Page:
A construction firm San Francisco is suing for
fraud must prove it is trustworthy enough to win a hefty contract
to work on the Bay Bridge, a state agency has ruled.
The extra step could slightly delay the start of a
project to strengthen the bridge's western span against earthquakes.
"Any delay will be minimal," said Caltrans
spokesman Dennis Trujillo. "We're looking at a few weeks more
of process, nothing more than that."
The state Department of Transportation decided that
it should hold a hearing into whether the Tutor-Saliba Corp. should
be considered "responsible" and given a $177.8 million
earthquake retrofit job. The contract was to be awarded Thursday,
with work starting very soon after, but a final decision has now
Caltrans came to its conclusion after Sacramento Administrative
Law Judge Jaime Rene Ramon said in a Jan. 28 recommendation that
giving Tutor-Saliba the contract without a hearing "would endanger
the public health, safety or welfare." No hearing date has
"A sufficient showing has been made that TSC
(Tutor-Saliba Corp.) has engaged in conduct of moral turpitude bearing
a clear nexus on its trustworthiness or fitness," Roman wrote.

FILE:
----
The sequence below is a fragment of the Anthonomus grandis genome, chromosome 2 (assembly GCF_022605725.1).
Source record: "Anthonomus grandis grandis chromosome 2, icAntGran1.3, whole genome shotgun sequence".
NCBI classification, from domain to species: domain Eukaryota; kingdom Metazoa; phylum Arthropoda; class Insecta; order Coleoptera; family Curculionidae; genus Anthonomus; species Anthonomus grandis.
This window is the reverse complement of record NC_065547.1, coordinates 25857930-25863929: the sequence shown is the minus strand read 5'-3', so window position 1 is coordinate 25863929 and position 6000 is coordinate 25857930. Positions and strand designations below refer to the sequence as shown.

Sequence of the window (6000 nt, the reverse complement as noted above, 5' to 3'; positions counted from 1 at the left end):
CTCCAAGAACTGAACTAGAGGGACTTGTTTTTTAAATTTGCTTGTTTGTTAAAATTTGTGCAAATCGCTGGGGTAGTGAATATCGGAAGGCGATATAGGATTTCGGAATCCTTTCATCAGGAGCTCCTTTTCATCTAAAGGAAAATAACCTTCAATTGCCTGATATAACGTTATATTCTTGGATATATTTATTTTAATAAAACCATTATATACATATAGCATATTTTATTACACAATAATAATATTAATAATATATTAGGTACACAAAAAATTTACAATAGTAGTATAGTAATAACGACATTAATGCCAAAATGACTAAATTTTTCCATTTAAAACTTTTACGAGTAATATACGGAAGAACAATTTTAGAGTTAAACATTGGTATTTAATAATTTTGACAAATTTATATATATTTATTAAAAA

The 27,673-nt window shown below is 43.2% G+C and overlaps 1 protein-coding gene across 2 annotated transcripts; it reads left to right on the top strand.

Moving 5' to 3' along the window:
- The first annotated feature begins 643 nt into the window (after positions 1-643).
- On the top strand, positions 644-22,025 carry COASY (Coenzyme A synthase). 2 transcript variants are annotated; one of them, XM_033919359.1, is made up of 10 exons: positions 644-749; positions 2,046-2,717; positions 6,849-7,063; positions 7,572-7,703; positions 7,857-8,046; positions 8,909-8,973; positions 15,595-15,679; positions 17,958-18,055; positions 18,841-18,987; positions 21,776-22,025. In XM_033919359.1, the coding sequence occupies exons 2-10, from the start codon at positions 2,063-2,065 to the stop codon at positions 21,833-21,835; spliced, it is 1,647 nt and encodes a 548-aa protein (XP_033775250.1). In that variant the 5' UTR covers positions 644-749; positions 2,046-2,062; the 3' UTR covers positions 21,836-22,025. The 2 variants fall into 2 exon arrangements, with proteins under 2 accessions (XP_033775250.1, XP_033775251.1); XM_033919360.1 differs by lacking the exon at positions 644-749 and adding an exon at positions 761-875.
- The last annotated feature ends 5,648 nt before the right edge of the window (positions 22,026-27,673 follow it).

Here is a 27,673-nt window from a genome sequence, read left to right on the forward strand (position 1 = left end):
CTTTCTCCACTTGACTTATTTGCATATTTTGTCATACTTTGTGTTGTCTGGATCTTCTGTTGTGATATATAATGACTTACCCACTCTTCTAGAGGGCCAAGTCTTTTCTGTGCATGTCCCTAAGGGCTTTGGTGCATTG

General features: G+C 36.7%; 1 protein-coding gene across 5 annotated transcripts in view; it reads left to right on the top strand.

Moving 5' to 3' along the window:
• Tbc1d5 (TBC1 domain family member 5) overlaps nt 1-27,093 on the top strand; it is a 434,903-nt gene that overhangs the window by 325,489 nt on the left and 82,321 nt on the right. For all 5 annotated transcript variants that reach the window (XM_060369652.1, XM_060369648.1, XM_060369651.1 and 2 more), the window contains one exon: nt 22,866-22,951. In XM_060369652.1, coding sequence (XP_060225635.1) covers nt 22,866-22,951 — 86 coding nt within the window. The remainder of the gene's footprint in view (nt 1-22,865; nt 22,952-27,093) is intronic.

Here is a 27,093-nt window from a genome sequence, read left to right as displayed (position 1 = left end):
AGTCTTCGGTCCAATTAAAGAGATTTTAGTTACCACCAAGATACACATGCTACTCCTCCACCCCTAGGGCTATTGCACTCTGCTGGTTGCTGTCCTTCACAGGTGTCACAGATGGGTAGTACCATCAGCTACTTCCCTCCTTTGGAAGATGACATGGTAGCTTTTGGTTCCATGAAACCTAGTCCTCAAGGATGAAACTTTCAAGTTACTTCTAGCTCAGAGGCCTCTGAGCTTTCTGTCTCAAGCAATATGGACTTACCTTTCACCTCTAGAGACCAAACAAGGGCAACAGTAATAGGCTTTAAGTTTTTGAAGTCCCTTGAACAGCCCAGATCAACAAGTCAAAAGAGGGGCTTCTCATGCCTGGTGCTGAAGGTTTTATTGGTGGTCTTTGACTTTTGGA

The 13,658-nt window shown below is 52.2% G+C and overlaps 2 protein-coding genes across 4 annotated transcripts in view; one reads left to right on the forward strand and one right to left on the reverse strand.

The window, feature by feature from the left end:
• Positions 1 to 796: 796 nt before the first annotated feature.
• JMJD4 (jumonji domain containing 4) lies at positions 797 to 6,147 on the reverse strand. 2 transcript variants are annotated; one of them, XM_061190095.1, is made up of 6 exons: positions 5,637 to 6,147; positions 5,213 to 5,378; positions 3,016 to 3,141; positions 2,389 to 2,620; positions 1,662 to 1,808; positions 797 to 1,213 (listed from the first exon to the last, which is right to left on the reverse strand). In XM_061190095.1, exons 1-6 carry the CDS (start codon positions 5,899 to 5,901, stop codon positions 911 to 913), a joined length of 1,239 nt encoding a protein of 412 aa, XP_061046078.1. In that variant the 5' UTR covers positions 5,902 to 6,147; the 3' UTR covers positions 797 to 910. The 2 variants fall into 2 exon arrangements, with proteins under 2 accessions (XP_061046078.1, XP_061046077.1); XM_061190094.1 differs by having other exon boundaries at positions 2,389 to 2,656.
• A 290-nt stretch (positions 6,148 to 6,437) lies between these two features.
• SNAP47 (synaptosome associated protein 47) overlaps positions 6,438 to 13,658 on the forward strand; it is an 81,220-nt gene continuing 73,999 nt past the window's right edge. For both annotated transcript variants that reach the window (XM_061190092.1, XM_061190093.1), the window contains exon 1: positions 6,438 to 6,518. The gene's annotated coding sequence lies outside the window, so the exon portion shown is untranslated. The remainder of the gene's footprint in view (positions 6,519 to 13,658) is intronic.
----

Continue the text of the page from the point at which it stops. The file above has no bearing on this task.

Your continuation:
The case against Tutor-Saliba began when one of its
competitors, C.C. Meyers/Balfour Beatty, a Rancho Cordova joint-venture
based in Rancho Cordova, Sacramento County, which bid $183.8 million,
filed a protest with Caltrans. The company argued that even though
Tutor-Saliba was the low bidder, it should be denied the project
because the company lacks "fitness and integrity."
That allegation centers on a Los Angeles County judge's
August 2001 ruling that Tutor-Saliba filed false claims and used
bogus minority subcontractors in building Los Angeles' subway. The
Los Angeles Metropolitan Transportation Authority was awarded $63
million, but Tutor-Saliba has appealed.
Company owner Ron Tutor seemed unfazed in a telephone
interview Thursday concerning C.C. Meyers/Balfour Beatty's challenge.
"We expect we will prevail," he said.
Tutor quickly changed the subject to the growing division
between City Attorney Dennis Herrera and the San Francisco Airport
Commission over whether to pursue Herrera's fraud lawsuit against
The Airport Commission has refused to pay for the
lawsuit, filed in November, which could cost $10 million in legal
bills. Mayor Willie Brown, who appoints the commission, also said
this week that the expense did not appear to be warranted.
"If he (Herrera) had any basis for filing it
that was factual and true, he shouldn't have any problem getting
money for it," Tutor said.
Herrera alleges that Tutor-Saliba violated city minority
contracting rules and over-billed the airport for millions of dollars
while building the new international terminal and related projects.
Airport commissioners have told Herrera that they
are not convinced his case is strong enough. Acting commission President
Larry Mazzola last month also wrote a letter asking Herrera to authorize
the commission to hire an outside attorney to review the evidence.
Herrera, who has made repeated presentations about
the evidence in the case to the commission and the Board of Supervisors,
wrote a letter back this week refusing to allow the commission to
hire an attorney for such a purpose.